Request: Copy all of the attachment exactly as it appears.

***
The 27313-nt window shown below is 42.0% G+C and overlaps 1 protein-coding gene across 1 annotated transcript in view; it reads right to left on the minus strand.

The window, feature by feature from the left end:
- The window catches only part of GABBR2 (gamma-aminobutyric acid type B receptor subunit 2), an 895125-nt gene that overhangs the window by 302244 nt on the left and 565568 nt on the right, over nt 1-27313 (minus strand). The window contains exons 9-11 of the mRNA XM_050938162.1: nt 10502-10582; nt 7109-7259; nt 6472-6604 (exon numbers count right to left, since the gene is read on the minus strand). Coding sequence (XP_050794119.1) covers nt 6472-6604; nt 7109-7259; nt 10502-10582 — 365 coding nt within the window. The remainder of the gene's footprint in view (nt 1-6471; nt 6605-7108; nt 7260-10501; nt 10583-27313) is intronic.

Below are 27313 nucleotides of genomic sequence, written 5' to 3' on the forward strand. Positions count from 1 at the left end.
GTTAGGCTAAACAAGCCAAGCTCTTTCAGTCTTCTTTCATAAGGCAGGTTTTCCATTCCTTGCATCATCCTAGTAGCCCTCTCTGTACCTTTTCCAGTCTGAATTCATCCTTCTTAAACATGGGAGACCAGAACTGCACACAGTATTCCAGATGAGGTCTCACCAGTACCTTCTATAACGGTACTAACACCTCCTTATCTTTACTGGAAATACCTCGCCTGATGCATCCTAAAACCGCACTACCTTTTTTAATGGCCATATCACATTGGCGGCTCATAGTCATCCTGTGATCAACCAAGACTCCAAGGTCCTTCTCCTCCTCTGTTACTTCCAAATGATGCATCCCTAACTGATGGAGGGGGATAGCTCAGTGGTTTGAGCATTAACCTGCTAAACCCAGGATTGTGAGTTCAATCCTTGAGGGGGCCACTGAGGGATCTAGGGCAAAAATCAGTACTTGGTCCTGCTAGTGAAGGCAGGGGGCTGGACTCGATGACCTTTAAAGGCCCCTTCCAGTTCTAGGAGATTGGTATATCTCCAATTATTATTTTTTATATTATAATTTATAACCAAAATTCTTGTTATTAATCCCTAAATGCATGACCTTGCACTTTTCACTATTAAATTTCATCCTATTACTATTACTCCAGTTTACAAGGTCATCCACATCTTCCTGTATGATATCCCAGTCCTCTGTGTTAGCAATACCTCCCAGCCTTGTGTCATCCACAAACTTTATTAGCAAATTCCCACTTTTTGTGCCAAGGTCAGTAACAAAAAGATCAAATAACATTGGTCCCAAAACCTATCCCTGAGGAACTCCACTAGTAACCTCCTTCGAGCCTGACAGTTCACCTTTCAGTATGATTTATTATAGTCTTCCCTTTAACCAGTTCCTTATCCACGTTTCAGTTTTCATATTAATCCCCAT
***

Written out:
The 27313-nt window shown below is 42.0% G+C and overlaps 1 protein-coding gene across 1 annotated transcript in view; it reads right to left on the minus strand.

The window, feature by feature from the left end:
- The window catches only part of GABBR2 (gamma-aminobutyric acid type B receptor subunit 2), an 895125-nt gene that overhangs the window by 302244 nt on the left and 565568 nt on the right, over nt 1-27313 (minus strand). The window contains exons 9-11 of the mRNA XM_050938162.1: nt 10502-10582; nt 7109-7259; nt 6472-6604 (exon numbers count right to left, since the gene is read on the minus strand). Coding sequence (XP_050794119.1) covers nt 6472-6604; nt 7109-7259; nt 10502-10582 — 365 coding nt within the window. The remainder of the gene's footprint in view (nt 1-6471; nt 6605-7108; nt 7260-10501; nt 10583-27313) is intronic.

Below are 27313 nucleotides of genomic sequence, written 5' to 3' on the forward strand. Positions count from 1 at the left end.
GTTAGGCTAAACAAGCCAAGCTCTTTCAGTCTTCTTTCATAAGGCAGGTTTTCCATTCCTTGCATCATCCTAGTAGCCCTCTCTGTACCTTTTCCAGTCTGAATTCATCCTTCTTAAACATGGGAGACCAGAACTGCACACAGTATTCCAGATGAGGTCTCACCAGTACCTTCTATAACGGTACTAACACCTCCTTATCTTTACTGGAAATACCTCGCCTGATGCATCCTAAAACCGCACTACCTTTTTTAATGGCCATATCACATTGGCGGCTCATAGTCATCCTGTGATCAACCAAGACTCCAAGGTCCTTCTCCTCCTCTGTTACTTCCAAATGATGCATCCCTAACTGATGGAGGGGGATAGCTCAGTGGTTTGAGCATTAACCTGCTAAACCCAGGATTGTGAGTTCAATCCTTGAGGGGGCCACTGAGGGATCTAGGGCAAAAATCAGTACTTGGTCCTGCTAGTGAAGGCAGGGGGCTGGACTCGATGACCTTTAAAGGCCCCTTCCAGTTCTAGGAGATTGGTATATCTCCAATTATTATTTTTTATATTATAATTTATAACCAAAATTCTTGTTATTAATCCCTAAATGCATGACCTTGCACTTTTCACTATTAAATTTCATCCTATTACTATTACTCCAGTTTACAAGGTCATCCACATCTTCCTGTATGATATCCCAGTCCTCTGTGTTAGCAATACCTCCCAGCCTTGTGTCATCCACAAACTTTATTAGCAAATTCCCACTTTTTGTGCCAAGGTCAGTAACAAAAAGATCAAATAACATTGGTCCCAAAACCTATCCCTGAGGAACTCCACTAGTAACCTCCTTCGAGCCTGACAGTTCACCTTTCAGTATGATTTATTATAGTCTTCCCTTTAACCAGTTCCTTATCCACGTTTCAGTTTTCATATTAATCCCCAT